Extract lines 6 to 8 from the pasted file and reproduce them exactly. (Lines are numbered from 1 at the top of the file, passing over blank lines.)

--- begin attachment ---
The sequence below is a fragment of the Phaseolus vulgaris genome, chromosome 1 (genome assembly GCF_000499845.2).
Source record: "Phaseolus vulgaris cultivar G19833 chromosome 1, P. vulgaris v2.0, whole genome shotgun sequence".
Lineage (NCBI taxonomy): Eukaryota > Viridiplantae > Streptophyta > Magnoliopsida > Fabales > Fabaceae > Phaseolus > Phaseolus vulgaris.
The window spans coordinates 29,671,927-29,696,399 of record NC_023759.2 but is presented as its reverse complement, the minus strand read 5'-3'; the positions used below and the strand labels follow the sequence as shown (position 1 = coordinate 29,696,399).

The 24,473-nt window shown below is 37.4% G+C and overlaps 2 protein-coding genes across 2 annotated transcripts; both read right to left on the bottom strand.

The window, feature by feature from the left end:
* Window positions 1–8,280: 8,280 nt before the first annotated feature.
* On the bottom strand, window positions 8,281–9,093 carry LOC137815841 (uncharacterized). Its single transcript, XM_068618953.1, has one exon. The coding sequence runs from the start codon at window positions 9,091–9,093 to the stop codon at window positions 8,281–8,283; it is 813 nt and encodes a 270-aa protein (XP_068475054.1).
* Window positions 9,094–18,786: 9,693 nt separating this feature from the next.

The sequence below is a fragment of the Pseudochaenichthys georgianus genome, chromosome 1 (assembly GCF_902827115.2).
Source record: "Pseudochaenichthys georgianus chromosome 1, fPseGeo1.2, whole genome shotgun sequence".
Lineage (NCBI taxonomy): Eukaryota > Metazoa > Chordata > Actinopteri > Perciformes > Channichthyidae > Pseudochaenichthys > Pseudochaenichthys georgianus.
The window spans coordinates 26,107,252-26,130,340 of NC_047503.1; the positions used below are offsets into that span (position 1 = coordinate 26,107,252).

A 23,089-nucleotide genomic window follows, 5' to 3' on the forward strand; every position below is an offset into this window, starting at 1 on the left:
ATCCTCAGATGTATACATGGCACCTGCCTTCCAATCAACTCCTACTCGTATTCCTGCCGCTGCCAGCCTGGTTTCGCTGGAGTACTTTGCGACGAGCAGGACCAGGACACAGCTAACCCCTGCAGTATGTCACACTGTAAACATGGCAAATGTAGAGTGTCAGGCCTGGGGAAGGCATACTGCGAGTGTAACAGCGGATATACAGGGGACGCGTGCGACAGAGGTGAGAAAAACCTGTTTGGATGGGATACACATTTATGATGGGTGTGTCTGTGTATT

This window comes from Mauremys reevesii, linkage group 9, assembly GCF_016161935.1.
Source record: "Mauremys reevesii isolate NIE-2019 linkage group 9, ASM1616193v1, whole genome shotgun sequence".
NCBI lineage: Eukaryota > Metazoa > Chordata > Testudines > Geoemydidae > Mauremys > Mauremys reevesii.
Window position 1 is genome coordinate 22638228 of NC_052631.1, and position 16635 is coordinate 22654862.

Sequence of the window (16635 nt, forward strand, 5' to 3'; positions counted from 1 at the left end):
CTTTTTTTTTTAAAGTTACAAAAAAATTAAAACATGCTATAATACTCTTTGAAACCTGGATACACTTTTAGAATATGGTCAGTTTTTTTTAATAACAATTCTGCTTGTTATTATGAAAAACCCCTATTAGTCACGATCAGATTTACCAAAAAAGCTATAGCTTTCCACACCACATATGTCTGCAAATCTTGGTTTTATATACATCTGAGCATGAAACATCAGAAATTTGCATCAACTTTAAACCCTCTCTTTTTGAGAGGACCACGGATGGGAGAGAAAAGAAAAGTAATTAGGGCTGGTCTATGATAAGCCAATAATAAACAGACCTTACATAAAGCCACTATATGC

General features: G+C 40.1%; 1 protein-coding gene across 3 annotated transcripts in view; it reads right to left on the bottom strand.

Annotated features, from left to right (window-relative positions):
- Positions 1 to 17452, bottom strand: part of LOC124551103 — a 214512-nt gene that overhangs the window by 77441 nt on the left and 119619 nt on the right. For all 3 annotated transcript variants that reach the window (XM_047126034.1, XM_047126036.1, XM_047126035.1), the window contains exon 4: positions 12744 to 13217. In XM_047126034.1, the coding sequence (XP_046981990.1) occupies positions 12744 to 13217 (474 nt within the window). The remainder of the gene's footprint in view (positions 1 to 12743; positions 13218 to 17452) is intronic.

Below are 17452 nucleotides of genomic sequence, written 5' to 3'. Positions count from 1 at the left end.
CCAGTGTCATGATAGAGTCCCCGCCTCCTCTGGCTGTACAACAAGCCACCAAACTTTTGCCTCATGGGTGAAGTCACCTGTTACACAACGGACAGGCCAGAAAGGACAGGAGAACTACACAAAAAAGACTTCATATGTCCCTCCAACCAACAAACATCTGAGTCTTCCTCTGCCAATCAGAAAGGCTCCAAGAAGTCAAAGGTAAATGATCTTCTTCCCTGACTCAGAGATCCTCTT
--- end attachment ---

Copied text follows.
The window, feature by feature from the left end:
* Window positions 1–8,280: 8,280 nt before the first annotated feature.
* On the bottom strand, window positions 8,281–9,093 carry LOC137815841 (uncharacterized). Its single transcript, XM_068618953.1, has one exon. The coding sequence runs from the start codon at window positions 9,091–9,093 to the stop codon at window positions 8,281–8,283; it is 813 nt and encodes a 270-aa protein (XP_068475054.1).